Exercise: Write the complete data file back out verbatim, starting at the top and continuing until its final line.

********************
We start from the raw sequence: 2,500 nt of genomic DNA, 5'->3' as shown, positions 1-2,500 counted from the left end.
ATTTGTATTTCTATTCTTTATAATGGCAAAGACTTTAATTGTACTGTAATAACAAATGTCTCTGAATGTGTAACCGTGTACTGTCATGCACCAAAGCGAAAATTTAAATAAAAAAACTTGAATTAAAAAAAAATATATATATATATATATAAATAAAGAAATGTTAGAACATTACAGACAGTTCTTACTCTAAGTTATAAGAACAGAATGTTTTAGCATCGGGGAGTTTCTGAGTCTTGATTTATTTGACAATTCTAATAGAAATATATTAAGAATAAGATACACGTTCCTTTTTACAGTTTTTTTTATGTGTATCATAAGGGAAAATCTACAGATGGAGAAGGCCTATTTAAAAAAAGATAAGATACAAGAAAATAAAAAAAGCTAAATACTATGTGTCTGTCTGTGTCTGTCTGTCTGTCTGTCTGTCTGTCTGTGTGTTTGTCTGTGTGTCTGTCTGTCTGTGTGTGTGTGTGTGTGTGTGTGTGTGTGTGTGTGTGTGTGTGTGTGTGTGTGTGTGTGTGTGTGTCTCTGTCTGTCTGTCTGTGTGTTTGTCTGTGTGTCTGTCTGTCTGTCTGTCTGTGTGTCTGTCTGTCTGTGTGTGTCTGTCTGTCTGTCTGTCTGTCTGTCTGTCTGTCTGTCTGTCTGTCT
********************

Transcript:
We start from the raw sequence: 2,500 nt of genomic DNA, 5'->3' as shown, positions 1-2,500 counted from the left end.
ATTTGTATTTCTATTCTTTATAATGGCAAAGACTTTAATTGTACTGTAATAACAAATGTCTCTGAATGTGTAACCGTGTACTGTCATGCACCAAAGCGAAAATTTAAATAAAAAAACTTGAATTAAAAAAAAATATATATATATATATATAAATAAAGAAATGTTAGAACATTACAGACAGTTCTTACTCTAAGTTATAAGAACAGAATGTTTTAGCATCGGGGAGTTTCTGAGTCTTGATTTATTTGACAATTCTAATAGAAATATATTAAGAATAAGATACACGTTCCTTTTTACAGTTTTTTTTATGTGTATCATAAGGGAAAATCTACAGATGGAGAAGGCCTATTTAAAAAAAGATAAGATACAAGAAAATAAAAAAAGCTAAATACTATGTGTCTGTCTGTGTCTGTCTGTCTGTCTGTCTGTCTGTCTGTGTGTTTGTCTGTGTGTCTGTCTGTCTGTGTGTGTGTGTGTGTGTGTGTGTGTGTGTGTGTGTGTGTGTGTGTGTGTGTGTGTGTGTGTGTGTCTCTGTCTGTCTGTCTGTGTGTTTGTCTGTGTGTCTGTCTGTCTGTCTGTCTGTGTGTCTGTCTGTCTGTGTGTGTCTGTCTGTCTGTCTGTCTGTCTGTCTGTCTGTCTGTCTGTCTGTCT